It’s with a great deal of nostalgia that I see a court in Chile moving to protect the public from environmental damage by ruling that more proof of a dam project’s value be provided before it is approved. While the dam project was projected to supply more electricity, and therefore development, the area is a sensitive one and permanent damage may be done.
It was my privilege to visit Chile on a Habitat for Humanity build some years back, and learn how much our imposition of a dictator, Pinochet, on the populace of that country had marred Chilean feeling toward western alliances. We do ourselves no favor, a lesson driven home there, by making sheer economic development the object of our actions abroad. While this country has advanced a bit from the Pinochet days, we still make the mistake of subjecting natural riches to the corporate wish to override everything for profits.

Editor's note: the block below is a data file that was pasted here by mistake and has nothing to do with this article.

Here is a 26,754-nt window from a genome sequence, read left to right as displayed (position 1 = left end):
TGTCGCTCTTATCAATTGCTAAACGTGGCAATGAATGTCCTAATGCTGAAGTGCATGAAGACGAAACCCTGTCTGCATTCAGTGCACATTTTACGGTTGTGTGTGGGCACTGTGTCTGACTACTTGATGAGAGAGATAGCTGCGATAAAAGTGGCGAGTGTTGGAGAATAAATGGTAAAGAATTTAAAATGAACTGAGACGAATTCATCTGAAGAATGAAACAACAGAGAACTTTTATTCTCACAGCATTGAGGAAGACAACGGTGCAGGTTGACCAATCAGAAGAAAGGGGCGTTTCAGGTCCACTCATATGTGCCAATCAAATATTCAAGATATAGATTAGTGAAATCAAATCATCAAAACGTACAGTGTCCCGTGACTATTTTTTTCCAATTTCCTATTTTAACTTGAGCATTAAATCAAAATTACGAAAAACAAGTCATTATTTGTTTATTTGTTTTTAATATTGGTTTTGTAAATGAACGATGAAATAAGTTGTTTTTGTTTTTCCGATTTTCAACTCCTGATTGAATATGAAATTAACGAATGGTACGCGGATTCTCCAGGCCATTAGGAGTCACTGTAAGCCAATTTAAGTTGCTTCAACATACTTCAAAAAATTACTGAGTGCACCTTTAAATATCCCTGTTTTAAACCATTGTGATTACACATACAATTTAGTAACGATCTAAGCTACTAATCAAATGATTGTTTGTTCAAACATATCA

Another problem the dam project presents, besides despoiling the land, is encountered by the need to build power lines from the remote area to industrial recipients of the power. The court has not been able to ascertain that advantages outweigh the drawbacks.
The government says the dams are needed to meet the country’s increasing demand for electricity.
But environmentalists say they will damage the area’s fragile ecology and its tourist potential.
They also say the energy produced will be used mainly for the country’s mining industry.
They drain lakes in a region that is famous for its rugged beauty – a landscape of glaciers, ice-fields, mountains and fjords.
The dam project, which is a joint venture between a Chilean company and a Spanish-owed one, will cost some $3bn (£1.85bn) and is designed to generate 2,750MW of power.